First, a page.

“I read about it in a book once,” Dorina grinned. “We’ll read it together someday.”

Dorina stepped off the scooter and let Tate take control, practising his starts and stops in the long dairy aisle before taking a turn down the next one and into the realm of sweet cereals. Tate’s eyes grew wide, trying to take in the bright colours and bold fonts that surrounded him. He looked to Dorina who was walking behind him slowly. She gave him a shrug of permission, and with a burst of gleeful laughter, Tate began throwing all sorts of boxes into the basket of his shopping cart: Fruity-O’s and Rainbow Crunch, Chocolate Puff Balls and Frosted Surprise. Cereals full of vibrant, artificial food colouring and zingy artificial flavours flew from the shelves, but Tate was too busy choosing more boxes to notice that it wasn’t cereal that actually landed in the cart.

At the end of the aisle, he grabbed at the brakes and turned around triumphantly to Dorina, who walked over and peered into the basket. “Interesting choices,” she said, surveying his haul. “Not what I would have expected.”

Tate finally looked down into the cart. It was FULL of broccoli.

Tate grabbed a box of Sprinkles ‘n’ Bits from the shelf and dropped it into the cart. As it fell past the metal lip of the basket, it immediately transformed into a green head of broccoli. He roared in protest. Tate scootered down every aisle with his cart, tossing cans of soup, bags of chips, bottles of root-beer and jars of peanut butter into the basket. Without fail, every single item turned into broccoli.


Finally, in despair and frustration, Tate found himself among the vegetables. He huffed, and sighed, and groaned. He stared over at Dorina, who was pretending to read a magazine by the cash registers. And then he picked up a couple crowns of broccoli and dropped them onto the mound he had already made from everything else.

As if a terrible curse had been lifted, each item in his cart was magically restored to its original form. Tate scooted over to Dorina, who peered inside curiously. “Interesting choice,” she smiled, pointing at the head of broccoli settled at the top of the heap. “Not what I would have expected.”

Tate and Dorina rang all of his purchases through the cash machine. At some point, the boxes of cereal became blanket and stuffies and before he knew it, Tate was back in bed.

“Hey, Mom,” said Tate, after she had left her kiss on his forehead.

“Yes?”

“I was thinking. Maybe I can eat my greens tomorrow.”

Dorina smiled at her sleepy, sometimes-stubborn son. “That sounds like a really good choice. Good night, my little love.”

“Good night.”

Wednesday, May 23, 2018

"True-Blue"



Khloe had always liked making things up, and loved all sorts of stories and tales; 

She thought often of hunting with ogres, or having tea with the old Prince of Wales.
She would picture herself surrounded by gemstones and treasures beyond all compare,
Or utterly penniless, drifting ashore on a deserted island somewhere. 
She daydreamed so often of wild events that her real life could seem rather dull,
So sometimes, in small ways, she would exaggerate the details when there was a lull.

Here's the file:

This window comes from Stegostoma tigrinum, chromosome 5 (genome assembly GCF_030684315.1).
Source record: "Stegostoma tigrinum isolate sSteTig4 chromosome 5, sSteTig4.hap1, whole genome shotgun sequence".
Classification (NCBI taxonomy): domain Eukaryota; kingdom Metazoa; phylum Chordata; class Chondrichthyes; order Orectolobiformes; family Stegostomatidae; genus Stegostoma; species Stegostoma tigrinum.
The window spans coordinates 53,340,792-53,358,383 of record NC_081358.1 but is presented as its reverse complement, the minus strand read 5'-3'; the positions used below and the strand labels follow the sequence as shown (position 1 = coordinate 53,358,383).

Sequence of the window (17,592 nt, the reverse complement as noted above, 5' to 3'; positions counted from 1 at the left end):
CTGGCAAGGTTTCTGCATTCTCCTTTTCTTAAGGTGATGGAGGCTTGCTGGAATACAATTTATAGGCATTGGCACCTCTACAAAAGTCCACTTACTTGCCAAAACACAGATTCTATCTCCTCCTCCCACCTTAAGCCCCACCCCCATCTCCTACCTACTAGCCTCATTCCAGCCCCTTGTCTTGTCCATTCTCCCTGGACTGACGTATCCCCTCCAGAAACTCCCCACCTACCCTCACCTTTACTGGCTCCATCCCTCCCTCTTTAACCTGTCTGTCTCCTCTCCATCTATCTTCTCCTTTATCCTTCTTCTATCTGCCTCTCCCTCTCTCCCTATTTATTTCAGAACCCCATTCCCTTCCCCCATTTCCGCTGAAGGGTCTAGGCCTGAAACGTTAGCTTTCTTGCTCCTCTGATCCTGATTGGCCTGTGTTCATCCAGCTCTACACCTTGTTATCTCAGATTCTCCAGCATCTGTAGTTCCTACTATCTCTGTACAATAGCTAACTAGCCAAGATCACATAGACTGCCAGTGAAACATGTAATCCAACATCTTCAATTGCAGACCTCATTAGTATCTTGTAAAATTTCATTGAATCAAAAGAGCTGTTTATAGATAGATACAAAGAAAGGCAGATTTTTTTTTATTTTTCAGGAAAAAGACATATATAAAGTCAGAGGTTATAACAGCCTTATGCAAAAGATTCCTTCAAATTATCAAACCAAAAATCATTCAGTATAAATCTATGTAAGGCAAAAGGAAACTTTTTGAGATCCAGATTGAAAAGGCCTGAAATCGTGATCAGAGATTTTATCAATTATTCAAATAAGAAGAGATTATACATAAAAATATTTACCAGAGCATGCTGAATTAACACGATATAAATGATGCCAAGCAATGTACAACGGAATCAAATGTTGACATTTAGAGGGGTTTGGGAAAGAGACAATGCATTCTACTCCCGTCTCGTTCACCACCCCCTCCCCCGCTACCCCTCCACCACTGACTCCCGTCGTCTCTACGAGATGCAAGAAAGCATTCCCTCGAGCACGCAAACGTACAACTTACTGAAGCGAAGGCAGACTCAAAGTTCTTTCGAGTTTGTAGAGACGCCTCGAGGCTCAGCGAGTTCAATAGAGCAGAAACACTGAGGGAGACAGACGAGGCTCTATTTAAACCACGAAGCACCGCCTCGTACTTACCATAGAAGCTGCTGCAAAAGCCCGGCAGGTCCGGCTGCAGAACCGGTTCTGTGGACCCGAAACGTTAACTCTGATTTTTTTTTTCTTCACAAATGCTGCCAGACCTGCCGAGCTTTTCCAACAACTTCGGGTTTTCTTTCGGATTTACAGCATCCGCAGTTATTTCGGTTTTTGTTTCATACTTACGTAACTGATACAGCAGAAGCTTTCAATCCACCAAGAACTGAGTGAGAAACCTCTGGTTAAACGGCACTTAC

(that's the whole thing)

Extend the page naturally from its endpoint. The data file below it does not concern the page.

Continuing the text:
The changes she made were always minute and would often go quite undetected. 

If she’d seen three geese, she might just say nine -- which was slightly more than expected. 
She liked to impress; she loved to surprise; she enjoyed the attention of interested eyes;
She craved the applause that performance provided and simple reporting denies. 
This sometimes led Khloe to slip on the line that divides an untruth from what’s real…
The temptation to lie when the telling was good was an urge that she often could feel. 

On her walk back from school, as she crossed through the park, something caught Khloe’s attention.

From the dirt she picked up a blue five dollar bill, and looked around with apprehension. 
No one was near -- no soul in sight -- so she put the blue bill in her pocket and zoom!
Up and down streets she ran all the way home, then quick as a flash she went into her room.
Her heart was pounding with pleasure and fear as she stared at the sapphire paper;
Who would she tell first? How to celebrate? ...Should she even confess to the caper?

As Khloe’s mind stewed over the issue, her imagination started to spin.

Before an hour of time had collapsed, the little blue note had developed a twin. 
Not five in her head but ten had she found lying under the swing, lost and alone,
Which is what she told Jessie and Eddie next morning, when they caught up on the phone. 
“It was there on the ground,” Khloe explained, “I noticed the colour purple. Quite bright.”
“You’re lucky,” sighed Jessie. “You’re rich!” Eddie cried, both girls assuming the sum to be right.

All the legends and myths that Khloe had read began crowding and clouding her thoughts;

By lunch her blue five had become a green twenty, and her tummy was turning to knots.
“You found twenty dollars right here in the park?” Kaleb asked, as if in a trance.
“Maybe there’s more! I’ve got to get looking!” and he leapt up to seize on his chance. 
Kaleb found Nick and they dug ‘round the swings for a while before Nick came to the source.
“Kaleb says you found twenty?” And she nodded assent. “You boys are on the right course.”

Khloe stayed in the park all afternoon and told her tale to all that would listen. 

At some point the bounty she found swelled again, and her eyes would sparkle and glisten
As she filled the air talking of polymer treasure, and whether to save it or spend...
But somewhere deep down she knew it was false and the truth might come out, in the end.